Lately there's been a lot of hand-wringing and populist nonsense about limited-production wines from tiny vineyards or extremely small producers. The premise is always the same: Wine writers like me, and even more so the big wine-tasting mandarins who taste thousands of wines a year, panning for wine gold, are always praising wines that Average Joe or Jane can't obtain.
y Jancis Robinson)The beginning of March may not exactly be the start of spring but it does usher in that part of the year when, in the northern hemisphere at least, champagne or a variant thereon is routinely poured at social and nuptial gatherings. So many British
Alcohol, a necessary byproduct of fermenting ripe grapes, seems to have polarized the wine community these past few years. Most wine drinkers seem to like ripe flavors in wine, and don't mind if alcohol levels are higher, but a vocal minority wants to change that. There's even an organization of vintners in California, In Pursuit of Balance, which stumps for lower levels of alcohol.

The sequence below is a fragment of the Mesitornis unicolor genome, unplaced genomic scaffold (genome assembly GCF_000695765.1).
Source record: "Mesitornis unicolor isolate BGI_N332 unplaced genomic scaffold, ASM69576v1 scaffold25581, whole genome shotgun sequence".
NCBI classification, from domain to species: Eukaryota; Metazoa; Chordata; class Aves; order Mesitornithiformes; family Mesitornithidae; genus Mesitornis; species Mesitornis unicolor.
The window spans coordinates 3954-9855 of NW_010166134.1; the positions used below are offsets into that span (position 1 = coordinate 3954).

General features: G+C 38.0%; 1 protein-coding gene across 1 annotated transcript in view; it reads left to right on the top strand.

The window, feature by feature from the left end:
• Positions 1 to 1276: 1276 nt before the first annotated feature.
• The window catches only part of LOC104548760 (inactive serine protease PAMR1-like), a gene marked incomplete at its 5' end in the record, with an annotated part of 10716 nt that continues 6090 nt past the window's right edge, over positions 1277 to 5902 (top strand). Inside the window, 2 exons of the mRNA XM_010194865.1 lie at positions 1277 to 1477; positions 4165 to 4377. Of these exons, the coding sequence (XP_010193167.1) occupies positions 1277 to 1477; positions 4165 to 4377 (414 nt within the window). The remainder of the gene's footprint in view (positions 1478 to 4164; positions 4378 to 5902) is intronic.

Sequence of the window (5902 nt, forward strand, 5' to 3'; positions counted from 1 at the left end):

Deeply philosophical, he is a man who points out that while modern biodynamic farming was spawned by Rudolf Steiner in 1920s Austria; “You only have to look towards Taoist philosophies of the last few millennia to see the exact same thing.” He’s a man unafraid to unleash a little cheeky bravado, sharing that, “Every winemaker will tell you that their region is the best in the world, but what makes the Rhône Valley so unique is that in the Rhône, it’s actually true.”
The heavy, glass-engraved bottle is one of the most distinctive in wine. Most of us allow our fingers to linger briefly over the embossed keys of St Peter and the papal insignia whenever we open a bottle of Chateauneuf-du-Pape, an absent-minded...
Call it the modern winemaker's dilemma—better vineyard techniques and a warming climate in many regions have made it much easier to ripen grapes. The flip side is that picking fully mature fruit often means high sugar levels, which lead to wines with higher alcohol levels. If the wine tastes balanced, no problem, say many winemakers. But what if it doesn't?